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Gender inequality in deliberation: Unpacking the black box of interaction

Author(s): Mendelberg, Tali; Karpowitz, Christopher F; Oliphant, J. Baxter

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Abstract: When and why do women gain from increased descriptive representation in deliberating bodies? Using a large randomized experiment, and linking individual-level speech with assessments of speaker authority, we find that decision rules interact with the number of women in the group to shape the conversation dynamics and deliberative authority, an important form of influence. With majority rule and few women, women experience a negative balance of interruptions when speaking, and these women then lose influence in their own eyes and in others'. But when the group is assigned to unanimous rule, or when women are many, women experience a positive balance of interruptions, mitigating the deleterious effect of small numbers. Men do not experience this pattern. We draw implications for a type of representation that we call authoritative representation, and for democratic deliberation. © 2014 American Political Science Association.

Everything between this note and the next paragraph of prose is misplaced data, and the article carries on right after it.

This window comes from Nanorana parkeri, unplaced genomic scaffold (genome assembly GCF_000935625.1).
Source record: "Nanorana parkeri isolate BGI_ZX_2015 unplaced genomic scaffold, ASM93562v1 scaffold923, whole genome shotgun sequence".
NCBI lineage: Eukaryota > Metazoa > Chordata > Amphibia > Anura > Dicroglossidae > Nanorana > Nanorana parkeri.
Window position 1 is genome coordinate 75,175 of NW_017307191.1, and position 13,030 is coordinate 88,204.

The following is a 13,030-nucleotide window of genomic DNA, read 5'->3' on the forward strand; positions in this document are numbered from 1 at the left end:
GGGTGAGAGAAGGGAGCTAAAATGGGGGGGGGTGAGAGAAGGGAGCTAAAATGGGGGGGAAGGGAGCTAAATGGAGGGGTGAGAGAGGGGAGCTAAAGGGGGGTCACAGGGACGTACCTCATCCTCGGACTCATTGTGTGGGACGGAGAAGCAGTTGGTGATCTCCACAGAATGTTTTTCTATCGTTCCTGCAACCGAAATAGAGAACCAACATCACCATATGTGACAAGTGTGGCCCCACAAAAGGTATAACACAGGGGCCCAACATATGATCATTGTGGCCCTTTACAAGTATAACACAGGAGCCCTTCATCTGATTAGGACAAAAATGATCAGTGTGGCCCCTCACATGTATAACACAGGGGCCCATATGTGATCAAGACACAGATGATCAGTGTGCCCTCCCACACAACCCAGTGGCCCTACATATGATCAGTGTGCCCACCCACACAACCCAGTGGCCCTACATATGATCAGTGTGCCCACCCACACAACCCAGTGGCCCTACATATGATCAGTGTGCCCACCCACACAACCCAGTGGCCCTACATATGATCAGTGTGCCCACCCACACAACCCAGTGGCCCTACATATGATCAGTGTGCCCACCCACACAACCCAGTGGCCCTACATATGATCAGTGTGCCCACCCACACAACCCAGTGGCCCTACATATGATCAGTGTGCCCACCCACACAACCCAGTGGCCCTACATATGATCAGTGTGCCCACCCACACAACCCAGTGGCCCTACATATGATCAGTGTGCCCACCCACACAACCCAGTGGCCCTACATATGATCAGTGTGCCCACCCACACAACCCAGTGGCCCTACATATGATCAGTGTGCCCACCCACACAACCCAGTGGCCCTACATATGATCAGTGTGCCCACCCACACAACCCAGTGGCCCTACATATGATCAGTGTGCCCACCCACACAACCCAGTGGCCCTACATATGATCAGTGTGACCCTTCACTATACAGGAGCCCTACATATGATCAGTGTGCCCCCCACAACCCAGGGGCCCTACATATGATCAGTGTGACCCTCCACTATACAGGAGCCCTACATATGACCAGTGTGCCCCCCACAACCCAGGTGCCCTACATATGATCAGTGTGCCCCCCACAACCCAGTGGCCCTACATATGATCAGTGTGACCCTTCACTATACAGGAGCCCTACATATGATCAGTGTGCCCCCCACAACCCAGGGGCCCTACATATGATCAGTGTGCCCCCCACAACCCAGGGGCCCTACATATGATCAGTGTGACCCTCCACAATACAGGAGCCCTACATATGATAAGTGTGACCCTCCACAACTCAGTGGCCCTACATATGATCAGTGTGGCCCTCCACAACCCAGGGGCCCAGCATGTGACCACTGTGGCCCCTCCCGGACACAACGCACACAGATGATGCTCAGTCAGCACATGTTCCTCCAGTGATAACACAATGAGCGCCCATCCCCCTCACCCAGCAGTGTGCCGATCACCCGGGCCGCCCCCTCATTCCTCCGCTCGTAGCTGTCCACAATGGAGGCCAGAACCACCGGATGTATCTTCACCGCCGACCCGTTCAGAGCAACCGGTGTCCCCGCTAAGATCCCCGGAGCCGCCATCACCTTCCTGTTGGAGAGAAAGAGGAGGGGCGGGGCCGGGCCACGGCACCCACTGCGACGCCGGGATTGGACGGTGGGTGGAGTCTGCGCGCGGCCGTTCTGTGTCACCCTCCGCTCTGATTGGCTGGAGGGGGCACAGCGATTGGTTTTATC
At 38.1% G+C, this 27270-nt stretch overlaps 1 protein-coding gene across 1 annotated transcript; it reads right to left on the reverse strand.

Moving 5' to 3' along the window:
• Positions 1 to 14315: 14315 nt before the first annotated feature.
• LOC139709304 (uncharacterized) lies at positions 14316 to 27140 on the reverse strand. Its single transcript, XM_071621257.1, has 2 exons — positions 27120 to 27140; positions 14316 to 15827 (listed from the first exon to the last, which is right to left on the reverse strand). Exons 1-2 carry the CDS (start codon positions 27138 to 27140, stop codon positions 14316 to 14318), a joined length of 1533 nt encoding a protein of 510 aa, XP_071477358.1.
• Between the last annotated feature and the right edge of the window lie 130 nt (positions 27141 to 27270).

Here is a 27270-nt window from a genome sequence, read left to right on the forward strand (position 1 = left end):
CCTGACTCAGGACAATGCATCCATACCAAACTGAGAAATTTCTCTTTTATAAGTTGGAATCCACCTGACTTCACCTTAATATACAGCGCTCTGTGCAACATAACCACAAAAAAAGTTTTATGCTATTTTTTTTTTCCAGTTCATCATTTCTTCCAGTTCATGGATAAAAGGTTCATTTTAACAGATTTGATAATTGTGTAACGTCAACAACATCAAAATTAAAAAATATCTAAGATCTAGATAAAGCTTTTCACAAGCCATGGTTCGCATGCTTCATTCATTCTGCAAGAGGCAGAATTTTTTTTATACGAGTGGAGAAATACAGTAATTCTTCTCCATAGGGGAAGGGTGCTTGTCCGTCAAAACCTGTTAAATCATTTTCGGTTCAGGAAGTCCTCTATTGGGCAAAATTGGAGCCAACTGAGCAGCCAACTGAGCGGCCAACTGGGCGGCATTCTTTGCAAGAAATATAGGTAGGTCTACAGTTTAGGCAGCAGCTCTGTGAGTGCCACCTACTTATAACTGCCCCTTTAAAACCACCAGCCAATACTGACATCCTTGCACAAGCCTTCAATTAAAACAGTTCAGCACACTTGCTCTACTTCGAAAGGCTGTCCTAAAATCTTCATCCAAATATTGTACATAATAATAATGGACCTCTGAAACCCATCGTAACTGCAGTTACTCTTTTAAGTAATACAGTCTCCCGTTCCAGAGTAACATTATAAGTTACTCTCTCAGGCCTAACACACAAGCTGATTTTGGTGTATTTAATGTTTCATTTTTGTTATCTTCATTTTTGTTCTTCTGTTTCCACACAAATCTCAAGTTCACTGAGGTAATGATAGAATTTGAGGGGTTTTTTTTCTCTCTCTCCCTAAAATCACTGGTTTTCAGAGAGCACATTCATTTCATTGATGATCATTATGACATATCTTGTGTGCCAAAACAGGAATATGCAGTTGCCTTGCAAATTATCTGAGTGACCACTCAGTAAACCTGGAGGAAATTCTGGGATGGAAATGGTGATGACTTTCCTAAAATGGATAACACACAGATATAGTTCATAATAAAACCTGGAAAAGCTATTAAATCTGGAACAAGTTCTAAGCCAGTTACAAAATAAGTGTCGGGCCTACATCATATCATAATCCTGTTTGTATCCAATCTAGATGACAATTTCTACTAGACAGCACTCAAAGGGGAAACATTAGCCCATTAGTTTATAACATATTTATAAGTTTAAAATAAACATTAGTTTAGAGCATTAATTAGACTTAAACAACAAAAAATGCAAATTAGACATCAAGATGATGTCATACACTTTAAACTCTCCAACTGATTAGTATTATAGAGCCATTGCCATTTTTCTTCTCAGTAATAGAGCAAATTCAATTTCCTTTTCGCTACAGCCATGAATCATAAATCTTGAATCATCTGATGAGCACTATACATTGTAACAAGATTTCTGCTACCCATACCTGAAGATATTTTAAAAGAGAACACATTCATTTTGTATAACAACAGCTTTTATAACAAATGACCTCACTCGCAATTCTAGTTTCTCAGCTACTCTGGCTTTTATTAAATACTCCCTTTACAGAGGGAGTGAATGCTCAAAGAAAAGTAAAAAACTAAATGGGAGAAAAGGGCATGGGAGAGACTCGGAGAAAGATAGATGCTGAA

Publication Date: Mar-2014
Citation: Mendelberg, T, Karpowitz, CF, Oliphant, JB. (2014). Gender inequality in deliberation: Unpacking the black box of interaction. Perspectives on Politics, 12 (1), 18 - 44. doi:10.1017/S1537592713003691
DOI: doi:10.1017/S1537592713003691
ISSN: 1537-5927
Pages: 18 - 44
Type of Material: Journal Article
Journal/Proceeding Title: Perspectives on Politics
Version: Author's manuscript

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